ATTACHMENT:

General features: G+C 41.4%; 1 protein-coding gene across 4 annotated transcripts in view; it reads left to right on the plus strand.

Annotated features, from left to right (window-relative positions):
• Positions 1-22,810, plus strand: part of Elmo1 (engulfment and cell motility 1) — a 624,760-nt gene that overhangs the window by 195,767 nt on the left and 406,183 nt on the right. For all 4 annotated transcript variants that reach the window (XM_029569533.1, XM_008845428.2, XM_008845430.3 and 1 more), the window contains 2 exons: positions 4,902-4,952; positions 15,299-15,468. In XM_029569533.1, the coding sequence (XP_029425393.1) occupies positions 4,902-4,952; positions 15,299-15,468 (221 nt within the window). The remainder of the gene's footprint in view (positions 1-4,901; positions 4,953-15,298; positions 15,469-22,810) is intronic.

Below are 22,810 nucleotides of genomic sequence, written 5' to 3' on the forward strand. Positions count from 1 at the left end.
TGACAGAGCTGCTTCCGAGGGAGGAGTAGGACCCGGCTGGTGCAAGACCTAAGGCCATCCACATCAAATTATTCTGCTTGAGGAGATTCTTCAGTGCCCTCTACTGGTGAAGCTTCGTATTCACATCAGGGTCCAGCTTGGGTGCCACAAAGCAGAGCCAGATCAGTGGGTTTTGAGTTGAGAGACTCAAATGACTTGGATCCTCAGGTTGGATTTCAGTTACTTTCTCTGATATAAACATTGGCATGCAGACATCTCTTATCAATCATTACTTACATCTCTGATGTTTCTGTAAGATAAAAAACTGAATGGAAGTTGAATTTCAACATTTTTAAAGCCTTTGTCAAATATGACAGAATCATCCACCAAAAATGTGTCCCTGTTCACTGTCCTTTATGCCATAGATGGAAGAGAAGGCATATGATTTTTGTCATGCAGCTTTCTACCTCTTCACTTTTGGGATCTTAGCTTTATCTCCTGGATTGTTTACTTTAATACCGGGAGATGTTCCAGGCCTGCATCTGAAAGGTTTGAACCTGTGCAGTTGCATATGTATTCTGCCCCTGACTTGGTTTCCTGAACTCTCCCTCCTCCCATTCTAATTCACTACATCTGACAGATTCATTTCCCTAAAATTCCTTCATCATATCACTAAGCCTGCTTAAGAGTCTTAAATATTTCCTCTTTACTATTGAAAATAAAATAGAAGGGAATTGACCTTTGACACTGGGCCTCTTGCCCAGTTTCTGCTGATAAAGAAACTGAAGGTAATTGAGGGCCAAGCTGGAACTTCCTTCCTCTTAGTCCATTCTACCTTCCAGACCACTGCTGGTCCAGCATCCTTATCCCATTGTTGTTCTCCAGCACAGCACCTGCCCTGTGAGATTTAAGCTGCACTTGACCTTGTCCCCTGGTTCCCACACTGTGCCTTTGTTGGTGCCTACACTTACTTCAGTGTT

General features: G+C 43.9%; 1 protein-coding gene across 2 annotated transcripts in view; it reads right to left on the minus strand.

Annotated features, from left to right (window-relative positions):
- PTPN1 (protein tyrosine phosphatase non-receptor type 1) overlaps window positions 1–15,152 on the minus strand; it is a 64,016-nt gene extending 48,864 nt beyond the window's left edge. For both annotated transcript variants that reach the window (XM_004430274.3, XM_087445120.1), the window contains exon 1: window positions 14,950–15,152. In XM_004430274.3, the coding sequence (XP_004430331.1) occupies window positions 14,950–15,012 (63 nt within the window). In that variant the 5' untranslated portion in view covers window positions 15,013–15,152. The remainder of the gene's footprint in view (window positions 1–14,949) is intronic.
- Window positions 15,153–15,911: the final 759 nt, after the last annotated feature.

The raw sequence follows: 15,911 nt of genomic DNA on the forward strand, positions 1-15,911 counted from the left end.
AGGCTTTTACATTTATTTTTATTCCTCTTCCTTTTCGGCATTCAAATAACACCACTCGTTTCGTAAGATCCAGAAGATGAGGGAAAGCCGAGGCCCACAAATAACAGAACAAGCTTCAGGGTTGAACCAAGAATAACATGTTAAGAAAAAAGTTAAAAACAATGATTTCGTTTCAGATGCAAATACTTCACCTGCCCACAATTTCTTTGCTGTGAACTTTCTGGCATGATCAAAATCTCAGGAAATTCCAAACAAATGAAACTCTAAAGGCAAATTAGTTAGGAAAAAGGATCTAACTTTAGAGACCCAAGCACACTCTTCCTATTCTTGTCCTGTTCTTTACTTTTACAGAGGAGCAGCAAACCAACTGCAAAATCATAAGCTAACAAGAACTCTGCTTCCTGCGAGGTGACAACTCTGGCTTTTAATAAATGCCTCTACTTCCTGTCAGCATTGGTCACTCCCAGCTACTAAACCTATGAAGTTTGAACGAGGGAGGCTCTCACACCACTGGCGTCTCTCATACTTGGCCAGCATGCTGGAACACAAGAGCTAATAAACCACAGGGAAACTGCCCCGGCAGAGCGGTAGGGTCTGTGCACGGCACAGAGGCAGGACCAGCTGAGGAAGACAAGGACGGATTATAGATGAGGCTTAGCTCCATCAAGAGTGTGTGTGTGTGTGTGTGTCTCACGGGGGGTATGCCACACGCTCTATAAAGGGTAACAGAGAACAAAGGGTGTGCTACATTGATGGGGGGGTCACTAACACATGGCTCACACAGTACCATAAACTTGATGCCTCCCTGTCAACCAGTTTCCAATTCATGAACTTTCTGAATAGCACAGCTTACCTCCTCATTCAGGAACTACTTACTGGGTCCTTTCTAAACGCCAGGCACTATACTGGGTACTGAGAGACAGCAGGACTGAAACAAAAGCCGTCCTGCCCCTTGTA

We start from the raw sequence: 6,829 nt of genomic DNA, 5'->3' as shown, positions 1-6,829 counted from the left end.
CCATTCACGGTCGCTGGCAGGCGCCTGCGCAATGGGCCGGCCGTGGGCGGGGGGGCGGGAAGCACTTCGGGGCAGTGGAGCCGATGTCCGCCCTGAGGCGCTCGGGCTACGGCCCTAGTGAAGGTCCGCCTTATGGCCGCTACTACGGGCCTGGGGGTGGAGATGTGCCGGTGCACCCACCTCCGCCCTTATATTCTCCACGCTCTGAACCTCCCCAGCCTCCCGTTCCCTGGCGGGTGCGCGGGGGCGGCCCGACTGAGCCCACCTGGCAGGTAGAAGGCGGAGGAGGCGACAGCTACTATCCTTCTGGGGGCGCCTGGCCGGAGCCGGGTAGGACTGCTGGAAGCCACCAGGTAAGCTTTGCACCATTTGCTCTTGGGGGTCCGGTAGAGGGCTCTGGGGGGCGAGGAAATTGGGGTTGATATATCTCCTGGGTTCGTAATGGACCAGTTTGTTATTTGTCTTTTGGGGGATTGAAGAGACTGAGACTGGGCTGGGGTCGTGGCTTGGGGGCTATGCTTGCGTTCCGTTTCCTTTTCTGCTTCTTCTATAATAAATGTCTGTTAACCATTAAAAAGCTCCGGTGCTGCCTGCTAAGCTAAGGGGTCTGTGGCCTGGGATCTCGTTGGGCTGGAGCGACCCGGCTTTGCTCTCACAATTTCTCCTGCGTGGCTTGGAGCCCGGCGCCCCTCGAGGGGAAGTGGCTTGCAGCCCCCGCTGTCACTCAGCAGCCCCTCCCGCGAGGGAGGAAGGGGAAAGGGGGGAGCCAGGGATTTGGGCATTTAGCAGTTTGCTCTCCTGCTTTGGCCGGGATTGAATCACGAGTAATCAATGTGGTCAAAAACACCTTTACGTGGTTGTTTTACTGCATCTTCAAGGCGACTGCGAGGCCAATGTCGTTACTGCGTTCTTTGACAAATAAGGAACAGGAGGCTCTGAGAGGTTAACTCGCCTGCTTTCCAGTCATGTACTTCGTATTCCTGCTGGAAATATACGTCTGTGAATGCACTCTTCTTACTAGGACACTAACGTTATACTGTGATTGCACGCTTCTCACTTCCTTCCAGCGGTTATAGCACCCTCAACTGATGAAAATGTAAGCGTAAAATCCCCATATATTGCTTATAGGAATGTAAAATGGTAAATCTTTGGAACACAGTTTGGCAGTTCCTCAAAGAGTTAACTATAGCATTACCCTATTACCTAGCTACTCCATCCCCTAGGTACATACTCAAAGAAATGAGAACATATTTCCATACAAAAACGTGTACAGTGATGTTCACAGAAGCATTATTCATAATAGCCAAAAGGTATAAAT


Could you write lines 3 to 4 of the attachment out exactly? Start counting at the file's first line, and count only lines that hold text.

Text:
• Positions 1-22,810, plus strand: part of Elmo1 (engulfment and cell motility 1) — a 624,760-nt gene that overhangs the window by 195,767 nt on the left and 406,183 nt on the right. For all 4 annotated transcript variants that reach the window (XM_029569533.1, XM_008845428.2, XM_008845430.3 and 1 more), the window contains 2 exons: positions 4,902-4,952; positions 15,299-15,468. In XM_029569533.1, the coding sequence (XP_029425393.1) occupies positions 4,902-4,952; positions 15,299-15,468 (221 nt within the window). The remainder of the gene's footprint in view (positions 1-4,901; positions 4,953-15,298; positions 15,469-22,810) is intronic.

Below are 22,810 nucleotides of genomic sequence, written 5' to 3' on the forward strand. Positions count from 1 at the left end.